Everyone knows that the Smithsonian Institution has money problems.
Recently, Rep. James Moran (D-Va.) suggested that the Smithsonian Institution charge $1 for admission. Moran estimated that this would “raise” $25 million a year. The Smithsonian has desparately tried to find creative ways to bring in cash, including the sad sale of (effectively) first-rights to our nation’s film collection — including documentary footage — to a subsidiary of CBS Corp. “History’s just been made for sale to an inside deal,” said documentary producer Ken Burns.
These are dim-witted, stop-gap measures that fail to address the Smithsonian’s substantial needs. According to a 2005 General Accounting Office report, the Smithsonian needs at least $2.3 billion for facilities costs over the next seven years. That would cover routine building-related costs, anti-terrorism protection, as well as an alarming $1.4 billion in scheduled and deferred maintenance on existing buildings. It does not include construction costs for the new African-American history and culture museum, to be built on the Mall.
These are not projects that can wait — nor should they. Last year GAO found “major structural deterioration” in Smithsonian buildings and “chronic leaks” that have damaged our nation’s collections. At least two historic aircraft at the National Air and Space Museum have been damaged by leaks and Smithsonian staff have faced at least 19 “water emergencies.” Several buildings are rife with mold. Water has flowed into the galleries at the National Museum of African Art and at the Renwick, Freer and Sackler Galleries. In the year since the GAO report was released, the Hirshhorn has battled water issues as well. Water is death for art and for historic objects.
Given the alarming state of Smithsonian facilities, the question that Congress should be addressing isn’t whether or not the Smithsonian could get away with a tiny admissions charge or whether one film deal should spawn an uproar, it is whether we’re going to have a national museum at all. If museums that save and share the American story in history, science, art, and culture, are worth having, then Congress should make sure that have the infrastructure necessary to safeguard the nation’s heritage.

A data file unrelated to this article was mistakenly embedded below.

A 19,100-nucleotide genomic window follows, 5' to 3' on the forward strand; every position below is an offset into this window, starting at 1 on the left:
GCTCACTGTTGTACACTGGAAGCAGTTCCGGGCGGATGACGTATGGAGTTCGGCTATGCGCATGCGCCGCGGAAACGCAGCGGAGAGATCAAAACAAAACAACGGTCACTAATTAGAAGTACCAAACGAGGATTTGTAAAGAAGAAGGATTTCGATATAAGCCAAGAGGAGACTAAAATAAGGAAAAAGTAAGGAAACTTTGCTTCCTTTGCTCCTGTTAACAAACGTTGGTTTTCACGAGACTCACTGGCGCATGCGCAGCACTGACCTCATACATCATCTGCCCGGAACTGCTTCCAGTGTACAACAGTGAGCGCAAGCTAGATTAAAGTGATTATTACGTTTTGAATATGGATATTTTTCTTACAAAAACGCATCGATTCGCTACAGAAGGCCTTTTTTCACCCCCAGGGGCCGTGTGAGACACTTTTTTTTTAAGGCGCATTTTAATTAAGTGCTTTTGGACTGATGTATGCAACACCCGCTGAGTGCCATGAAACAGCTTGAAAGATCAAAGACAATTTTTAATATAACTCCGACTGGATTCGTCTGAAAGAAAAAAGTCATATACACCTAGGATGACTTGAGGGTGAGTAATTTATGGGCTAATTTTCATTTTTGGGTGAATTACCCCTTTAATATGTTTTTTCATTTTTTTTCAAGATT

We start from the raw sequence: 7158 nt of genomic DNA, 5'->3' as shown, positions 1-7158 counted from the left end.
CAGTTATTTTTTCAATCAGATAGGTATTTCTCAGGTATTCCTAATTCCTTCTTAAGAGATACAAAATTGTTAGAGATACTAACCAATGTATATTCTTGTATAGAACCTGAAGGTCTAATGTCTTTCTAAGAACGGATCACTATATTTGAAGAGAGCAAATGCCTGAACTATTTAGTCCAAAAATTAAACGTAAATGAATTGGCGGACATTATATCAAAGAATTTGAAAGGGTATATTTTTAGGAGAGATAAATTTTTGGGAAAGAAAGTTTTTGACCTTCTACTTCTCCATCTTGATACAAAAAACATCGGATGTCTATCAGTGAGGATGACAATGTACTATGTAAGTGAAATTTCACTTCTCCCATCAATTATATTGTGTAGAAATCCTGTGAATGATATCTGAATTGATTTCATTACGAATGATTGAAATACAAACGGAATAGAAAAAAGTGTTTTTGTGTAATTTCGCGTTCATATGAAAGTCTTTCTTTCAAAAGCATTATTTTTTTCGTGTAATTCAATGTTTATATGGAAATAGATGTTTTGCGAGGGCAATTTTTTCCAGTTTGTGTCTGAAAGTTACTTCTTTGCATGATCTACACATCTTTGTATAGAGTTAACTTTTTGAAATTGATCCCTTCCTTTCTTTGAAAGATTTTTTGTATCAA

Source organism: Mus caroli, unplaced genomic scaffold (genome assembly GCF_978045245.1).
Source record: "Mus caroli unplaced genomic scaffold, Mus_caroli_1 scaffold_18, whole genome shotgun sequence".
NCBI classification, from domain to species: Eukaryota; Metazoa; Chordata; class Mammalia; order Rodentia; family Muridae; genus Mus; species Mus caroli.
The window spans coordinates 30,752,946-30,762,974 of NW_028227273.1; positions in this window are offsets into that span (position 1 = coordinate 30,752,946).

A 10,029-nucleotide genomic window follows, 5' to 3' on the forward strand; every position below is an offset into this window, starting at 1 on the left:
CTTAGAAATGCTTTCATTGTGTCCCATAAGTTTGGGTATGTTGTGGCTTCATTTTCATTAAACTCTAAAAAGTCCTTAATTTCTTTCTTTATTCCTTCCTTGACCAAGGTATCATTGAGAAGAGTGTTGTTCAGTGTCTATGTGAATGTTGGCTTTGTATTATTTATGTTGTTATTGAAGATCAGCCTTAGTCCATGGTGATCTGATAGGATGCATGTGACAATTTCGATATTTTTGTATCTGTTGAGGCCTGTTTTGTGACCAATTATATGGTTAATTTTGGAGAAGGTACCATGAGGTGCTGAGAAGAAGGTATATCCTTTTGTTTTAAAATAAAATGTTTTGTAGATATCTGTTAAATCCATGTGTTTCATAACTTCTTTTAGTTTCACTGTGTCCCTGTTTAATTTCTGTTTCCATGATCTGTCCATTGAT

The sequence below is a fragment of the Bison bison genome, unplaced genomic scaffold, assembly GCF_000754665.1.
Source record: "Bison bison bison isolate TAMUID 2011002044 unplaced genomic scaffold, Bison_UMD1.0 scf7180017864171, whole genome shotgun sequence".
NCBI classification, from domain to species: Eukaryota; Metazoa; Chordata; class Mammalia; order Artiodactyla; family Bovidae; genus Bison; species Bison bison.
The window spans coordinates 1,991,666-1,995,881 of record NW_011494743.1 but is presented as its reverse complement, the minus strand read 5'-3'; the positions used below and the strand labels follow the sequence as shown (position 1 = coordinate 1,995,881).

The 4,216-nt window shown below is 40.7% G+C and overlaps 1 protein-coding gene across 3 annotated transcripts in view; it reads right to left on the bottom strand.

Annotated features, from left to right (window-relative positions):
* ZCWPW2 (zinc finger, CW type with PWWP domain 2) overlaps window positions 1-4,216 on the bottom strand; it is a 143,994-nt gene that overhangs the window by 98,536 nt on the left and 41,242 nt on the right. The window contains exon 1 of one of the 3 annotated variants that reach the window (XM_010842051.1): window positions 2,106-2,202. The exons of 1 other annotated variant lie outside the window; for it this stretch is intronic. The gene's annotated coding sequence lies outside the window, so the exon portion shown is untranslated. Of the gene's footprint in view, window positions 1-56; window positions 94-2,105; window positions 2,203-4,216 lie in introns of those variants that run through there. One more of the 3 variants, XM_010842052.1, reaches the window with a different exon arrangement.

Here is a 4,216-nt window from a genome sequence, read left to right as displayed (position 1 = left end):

Unfortunately, given the water buckets on view on the floors of several Smithsonian museums, all indications are that Congress is willing to watch the Smithsonian fall apart from the inside out. Worse: There is no ongoing public or legislative conversation about the value of a national museum — just half-brained suggestions that avoid honest discussions of obvious problems.
Unwilling to wait for Congress to pony up, the Smithsonian has responded to legislative indifference by transforming itself into a museo-front for corporate and private America. The deal with CBS’ Showtime Networks isn’t the Smithsonian’s only questionable cash-grab. In recent months Boeing has given the National Air and Space Museum $15 million and a private foundation has given the Smithsonian $45 million for the renovation of the building that houses the Smithsonian American Art Museum and the National Portrait Gallery — and in so doing has the name of its benefactor on the ‘center’ that houses two national museums. The Smithsonian’s museums should not be on naming-rights par with, say, a Tulsa basketball arena.
Our national museum is disappearing. It is being turned into a series of monuments to American corporations and to private wealth, a process that shows no sign of slowing. I think there are educational and cultural benefits to America telling its own story, to showing its own art, to presenting its heritage to the world. Instead Congress is allowing the Smithsonian to become something else, a place where the Fortune 500 dominates and where private wealth determines what parts of our story should be told.